Building a Business Part 9: Changes and Uncertainty

Part 2: Sugardevil
Part 3: Groupie
Part 5: Dream Jobs

I’ll always remember that email from Mike. At the time, I didn’t even know who “Mike” was or that he was Mr. CEO of Myspace himself. His letter was casual and didn’t go into a lot of detail. It wasn’t until after the fact that one of my developer friends over at the LA office told me I was speaking to the “big guy”… which brought even more questions into my mind.

His email asked me for my opinions. He wanted to know if the new Myspace was something that I’d be able to work with and told me that they were creating a whole new setting for Designers, so they could easily customize profiles. I gave him my honest opinion and told him that the new version they were releasing sucked. I said it would ruin the Myspace experience for everyone and completely run any type of business such as mine into the ground. I told him that if they went through with the upgrades, it would be the beginning of the death of the social networking site. It’s not every day that you have the opportunity to share these kinds of blunt realizations with the man in charge… and I thought it was important that he saw things from the perspective of someone like me, who, in a way, helped keep the site alive and added something different to it.

He didn’t listen, unfortunately. I spent months going back and forth with him and his developers who kept promising this amazing Designer feature and was told I would be able to try it out… and I was eager to!  If they were taking away the customizable features, I needed to know what they were going to replace them with so that I could keep going on…. business as usual. That day never came and their plans never saw the light of day.

A few months later, Myspace 3.0 was released and it was probably my worst nightmare. Over the years I had hundreds of customized profiles under my belt and soon I had hundreds of emails to deal with. Not to mention, I had to redo my entire business website and change up the services.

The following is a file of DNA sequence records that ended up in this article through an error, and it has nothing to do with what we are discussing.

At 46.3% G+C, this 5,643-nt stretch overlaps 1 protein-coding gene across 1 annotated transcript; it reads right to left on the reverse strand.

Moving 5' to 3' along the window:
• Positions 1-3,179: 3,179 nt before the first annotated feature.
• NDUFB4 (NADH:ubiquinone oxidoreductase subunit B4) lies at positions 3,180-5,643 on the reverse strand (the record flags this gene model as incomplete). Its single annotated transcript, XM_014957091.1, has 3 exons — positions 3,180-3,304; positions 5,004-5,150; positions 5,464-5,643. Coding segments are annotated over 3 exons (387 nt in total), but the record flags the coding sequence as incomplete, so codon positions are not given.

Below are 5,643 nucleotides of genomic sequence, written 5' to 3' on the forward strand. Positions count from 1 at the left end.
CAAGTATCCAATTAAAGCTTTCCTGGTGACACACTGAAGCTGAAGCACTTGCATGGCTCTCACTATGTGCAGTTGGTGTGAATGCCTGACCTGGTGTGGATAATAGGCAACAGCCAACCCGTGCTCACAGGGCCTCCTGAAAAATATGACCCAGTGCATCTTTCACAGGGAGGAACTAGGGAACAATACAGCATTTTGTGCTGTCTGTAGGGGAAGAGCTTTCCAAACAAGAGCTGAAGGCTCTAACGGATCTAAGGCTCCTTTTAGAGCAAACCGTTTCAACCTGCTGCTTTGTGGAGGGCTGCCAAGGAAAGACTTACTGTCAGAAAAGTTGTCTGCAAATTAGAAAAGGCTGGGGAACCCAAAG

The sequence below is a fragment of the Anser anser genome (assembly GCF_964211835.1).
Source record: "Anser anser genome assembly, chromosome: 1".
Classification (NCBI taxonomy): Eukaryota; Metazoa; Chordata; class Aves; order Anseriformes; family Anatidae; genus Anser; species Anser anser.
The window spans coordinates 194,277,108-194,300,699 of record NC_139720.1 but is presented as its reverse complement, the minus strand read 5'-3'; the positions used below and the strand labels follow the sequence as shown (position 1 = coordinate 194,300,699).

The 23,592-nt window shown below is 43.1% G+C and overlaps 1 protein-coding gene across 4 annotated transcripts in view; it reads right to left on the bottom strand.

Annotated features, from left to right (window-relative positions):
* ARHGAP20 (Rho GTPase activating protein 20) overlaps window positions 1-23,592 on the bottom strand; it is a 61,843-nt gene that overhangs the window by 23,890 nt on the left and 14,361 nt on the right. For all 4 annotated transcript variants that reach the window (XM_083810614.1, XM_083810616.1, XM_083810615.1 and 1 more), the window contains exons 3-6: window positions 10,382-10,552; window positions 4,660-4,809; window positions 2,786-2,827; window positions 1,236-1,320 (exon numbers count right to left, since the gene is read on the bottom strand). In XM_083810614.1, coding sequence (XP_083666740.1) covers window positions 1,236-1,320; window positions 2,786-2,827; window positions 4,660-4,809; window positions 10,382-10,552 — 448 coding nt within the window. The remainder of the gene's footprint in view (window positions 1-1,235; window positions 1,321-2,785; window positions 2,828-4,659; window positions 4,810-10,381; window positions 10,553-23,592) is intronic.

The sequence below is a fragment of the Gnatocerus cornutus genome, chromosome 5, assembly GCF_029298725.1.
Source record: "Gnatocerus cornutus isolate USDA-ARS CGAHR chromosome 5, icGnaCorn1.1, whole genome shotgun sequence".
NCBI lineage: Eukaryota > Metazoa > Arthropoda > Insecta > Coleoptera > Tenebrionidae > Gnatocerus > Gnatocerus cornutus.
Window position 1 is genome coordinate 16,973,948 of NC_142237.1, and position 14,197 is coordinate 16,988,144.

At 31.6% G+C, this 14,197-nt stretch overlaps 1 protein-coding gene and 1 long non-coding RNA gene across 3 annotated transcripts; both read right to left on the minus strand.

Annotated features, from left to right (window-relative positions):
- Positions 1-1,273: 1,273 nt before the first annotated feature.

Though they had taken away the full-out customization abilities that I was used to (i.e. the ability to add your own CSS code and edit the HTML), there were still a couple things that I was able to offer services for. They still allowed you to edit your header and module boxes and things. I offered all of my past clients a “conversion” service where I would do the best I could to convert their old layout design to the new format. It was hectic, and nothing was as pretty, but it worked and I was still able to go on with my business this way.

I managed to continue working with my company for a while after that. Business wasn’t as great because people were put off by the new format. Mike wanted to turn the site into a smaller, “entertainment” network rather than stick to the personal vibe that people loved about it. Slowly over the course of a year or so, the Myspace phenomenon started to die out and Mr. Mike Jones sent out an email to his employees saying the company had been sold.

So, that was pretty much that. I was over it. My heart wasn’t in it anymore and I didn’t want to keep having to jump through hoops to get a simple profile done. Through all of the ups and downs I had experienced over the years, it was kind of bittersweet. On one hand I had no idea what I was going to do, but on the other, I was excited to try new things and move on. The previous four years of my career were entirely dedicated to Myspace design. I can’t replace the paths that led me here, that time I received a country music award and was showcased to Bill Gates, or all of the additional experience I gained.  When I started out, I knew the day would come when it wouldn’t be a hot product anymore and I always had it in the back of my mind that something could happen to the site and I’d be SOL. I believe that when it was all said and done, that mentality saved me. I was always trying to think of the next best thing I could do if it was all taken away from me.

Thankfully in the end, things ended up working out for me… but I’d be lying if I said I wasn’t terrified that I’d be a broke bum who would have to sell the house I had recently purchased. There were a few rough months where I literally had no work. Dustin was still going through the immigration process so wasn’t even allowed to work (by law). My bank account was slowly depleting and I was waiting for that “bounce-back” moment… would it ever come???

Stay tuned for part 10!

Have you ever been scared about an unknown future or finances?

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By Dana Fox

Founder of the Wonder Forest blog and brand and bestselling author of the Watercolor With Me book series.

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